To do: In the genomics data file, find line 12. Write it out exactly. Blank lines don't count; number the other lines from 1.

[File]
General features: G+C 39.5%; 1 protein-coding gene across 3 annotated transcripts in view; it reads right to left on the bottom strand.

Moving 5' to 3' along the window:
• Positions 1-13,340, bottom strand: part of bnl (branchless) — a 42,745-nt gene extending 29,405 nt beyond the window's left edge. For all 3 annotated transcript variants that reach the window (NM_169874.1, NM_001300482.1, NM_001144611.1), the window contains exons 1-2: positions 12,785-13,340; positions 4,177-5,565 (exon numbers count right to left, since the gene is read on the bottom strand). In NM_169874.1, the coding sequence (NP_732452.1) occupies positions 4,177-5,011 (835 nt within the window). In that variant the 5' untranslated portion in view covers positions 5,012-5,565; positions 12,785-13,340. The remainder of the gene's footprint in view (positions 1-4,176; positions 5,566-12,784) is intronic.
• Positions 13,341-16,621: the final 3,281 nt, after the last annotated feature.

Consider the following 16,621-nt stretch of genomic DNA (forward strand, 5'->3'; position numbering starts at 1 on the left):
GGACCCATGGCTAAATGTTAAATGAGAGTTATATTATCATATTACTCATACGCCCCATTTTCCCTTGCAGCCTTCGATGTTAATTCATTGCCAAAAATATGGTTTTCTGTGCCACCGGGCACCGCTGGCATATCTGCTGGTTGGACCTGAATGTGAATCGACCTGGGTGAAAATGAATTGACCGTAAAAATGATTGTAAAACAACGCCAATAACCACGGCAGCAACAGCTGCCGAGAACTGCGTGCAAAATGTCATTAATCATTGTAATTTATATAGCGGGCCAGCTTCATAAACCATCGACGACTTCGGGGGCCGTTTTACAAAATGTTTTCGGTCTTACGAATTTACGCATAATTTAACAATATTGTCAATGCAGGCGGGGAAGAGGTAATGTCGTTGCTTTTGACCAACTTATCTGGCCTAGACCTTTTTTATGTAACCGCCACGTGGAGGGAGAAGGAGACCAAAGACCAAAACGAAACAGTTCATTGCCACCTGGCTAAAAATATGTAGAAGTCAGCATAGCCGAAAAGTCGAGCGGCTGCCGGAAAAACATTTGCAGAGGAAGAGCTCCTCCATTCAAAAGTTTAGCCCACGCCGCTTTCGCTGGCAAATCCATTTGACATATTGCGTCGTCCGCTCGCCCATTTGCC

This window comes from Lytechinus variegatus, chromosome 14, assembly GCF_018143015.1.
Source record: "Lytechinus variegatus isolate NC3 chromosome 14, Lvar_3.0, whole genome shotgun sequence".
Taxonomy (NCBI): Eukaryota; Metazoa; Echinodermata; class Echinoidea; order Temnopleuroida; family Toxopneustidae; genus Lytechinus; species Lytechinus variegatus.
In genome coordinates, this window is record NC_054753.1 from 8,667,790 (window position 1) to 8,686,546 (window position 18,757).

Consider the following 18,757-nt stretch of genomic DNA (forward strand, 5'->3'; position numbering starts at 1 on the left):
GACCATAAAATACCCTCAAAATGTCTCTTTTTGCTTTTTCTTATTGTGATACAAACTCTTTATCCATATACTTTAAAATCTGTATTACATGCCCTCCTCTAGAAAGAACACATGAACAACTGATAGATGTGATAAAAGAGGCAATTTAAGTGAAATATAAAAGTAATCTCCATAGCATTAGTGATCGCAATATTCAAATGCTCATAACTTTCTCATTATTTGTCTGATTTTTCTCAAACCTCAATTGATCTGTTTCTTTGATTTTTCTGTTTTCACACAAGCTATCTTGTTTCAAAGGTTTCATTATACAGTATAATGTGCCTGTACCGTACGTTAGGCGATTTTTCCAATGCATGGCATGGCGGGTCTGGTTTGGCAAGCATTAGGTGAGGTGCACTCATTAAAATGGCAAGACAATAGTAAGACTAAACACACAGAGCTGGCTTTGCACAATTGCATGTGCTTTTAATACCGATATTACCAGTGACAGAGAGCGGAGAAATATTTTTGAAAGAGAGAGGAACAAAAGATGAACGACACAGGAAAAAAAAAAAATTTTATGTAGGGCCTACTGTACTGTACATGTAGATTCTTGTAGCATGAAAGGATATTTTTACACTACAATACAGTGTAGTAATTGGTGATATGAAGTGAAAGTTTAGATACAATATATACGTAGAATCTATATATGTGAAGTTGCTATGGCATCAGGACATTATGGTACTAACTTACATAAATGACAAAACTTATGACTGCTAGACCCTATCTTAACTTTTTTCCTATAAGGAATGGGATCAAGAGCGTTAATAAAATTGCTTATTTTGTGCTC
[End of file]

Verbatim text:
GACCATAAAATACCCTCAAAATGTCTCTTTTTGCTTTTTCTTATTGTGATACAAACTCTTTATCCATATACTTTAAAATCTGTATTACATGCCCTCCTCTAGAAAGAACACATGAACAACTGATAGATGTGATAAAAGAGGCAATTTAAGTGAAATATAAAAGTAATCTCCATAGCATTAGTGATCGCAATATTCAAATGCTCATAACTTTCTCATTATTTGTCTGATTTTTCTCAAACCTCAATTGATCTGTTTCTTTGATTTTTCTGTTTTCACACAAGCTATCTTGTTTCAAAGGTTTCATTATACAGTATAATGTGCCTGTACCGTACGTTAGGCGATTTTTCCAATGCATGGCATGGCGGGTCTGGTTTGGCAAGCATTAGGTGAGGTGCACTCATTAAAATGGCAAGACAATAGTAAGACTAAACACACAGAGCTGGCTTTGCACAATTGCATGTGCTTTTAATACCGATATTACCAGTGACAGAGAGCGGAGAAATATTTTTGAAAGAGAGAGGAACAAAAGATGAACGACACAGGAAAAAAAAAAAATTTTATGTAGGGCCTACTGTACTGTACATGTAGATTCTTGTAGCATGAAAGGATATTTTTACACTACAATACAGTGTAGTAATTGGTGATATGAAGTGAAAGTTTAGATACAATATATACGTAGAATCTATATATGTGAAGTTGCTATGGCATCAGGACATTATGGTACTAACTTACATAAATGACAAAACTTATGACTGCTAGACCCTATCTTAACTTTTTTCCTATAAGGAATGGGATCAAGAGCGTTAATAAAATTGCTTATTTTGTGCTC